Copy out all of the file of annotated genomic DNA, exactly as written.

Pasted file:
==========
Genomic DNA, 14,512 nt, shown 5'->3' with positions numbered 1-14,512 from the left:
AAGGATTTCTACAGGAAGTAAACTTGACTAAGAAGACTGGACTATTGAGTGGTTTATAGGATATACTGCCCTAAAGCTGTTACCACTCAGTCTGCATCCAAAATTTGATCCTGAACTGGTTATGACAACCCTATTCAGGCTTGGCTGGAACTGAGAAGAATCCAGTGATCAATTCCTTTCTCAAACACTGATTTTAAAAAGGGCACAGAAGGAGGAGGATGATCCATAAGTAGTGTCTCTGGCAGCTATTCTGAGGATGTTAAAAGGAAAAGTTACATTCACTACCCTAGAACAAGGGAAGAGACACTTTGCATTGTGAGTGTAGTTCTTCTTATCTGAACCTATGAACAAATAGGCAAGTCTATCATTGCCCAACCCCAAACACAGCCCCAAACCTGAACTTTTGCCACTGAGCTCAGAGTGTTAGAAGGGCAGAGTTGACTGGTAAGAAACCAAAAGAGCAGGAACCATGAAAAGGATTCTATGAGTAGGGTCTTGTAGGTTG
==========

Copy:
Genomic DNA, 14,512 nt, shown 5'->3' with positions numbered 1-14,512 from the left:
AAGGATTTCTACAGGAAGTAAACTTGACTAAGAAGACTGGACTATTGAGTGGTTTATAGGATATACTGCCCTAAAGCTGTTACCACTCAGTCTGCATCCAAAATTTGATCCTGAACTGGTTATGACAACCCTATTCAGGCTTGGCTGGAACTGAGAAGAATCCAGTGATCAATTCCTTTCTCAAACACTGATTTTAAAAAGGGCACAGAAGGAGGAGGATGATCCATAAGTAGTGTCTCTGGCAGCTATTCTGAGGATGTTAAAAGGAAAAGTTACATTCACTACCCTAGAACAAGGGAAGAGACACTTTGCATTGTGAGTGTAGTTCTTCTTATCTGAACCTATGAACAAATAGGCAAGTCTATCATTGCCCAACCCCAAACACAGCCCCAAACCTGAACTTTTGCCACTGAGCTCAGAGTGTTAGAAGGGCAGAGTTGACTGGTAAGAAACCAAAAGAGCAGGAACCATGAAAAGGATTCTATGAGTAGGGTCTTGTAGGTTG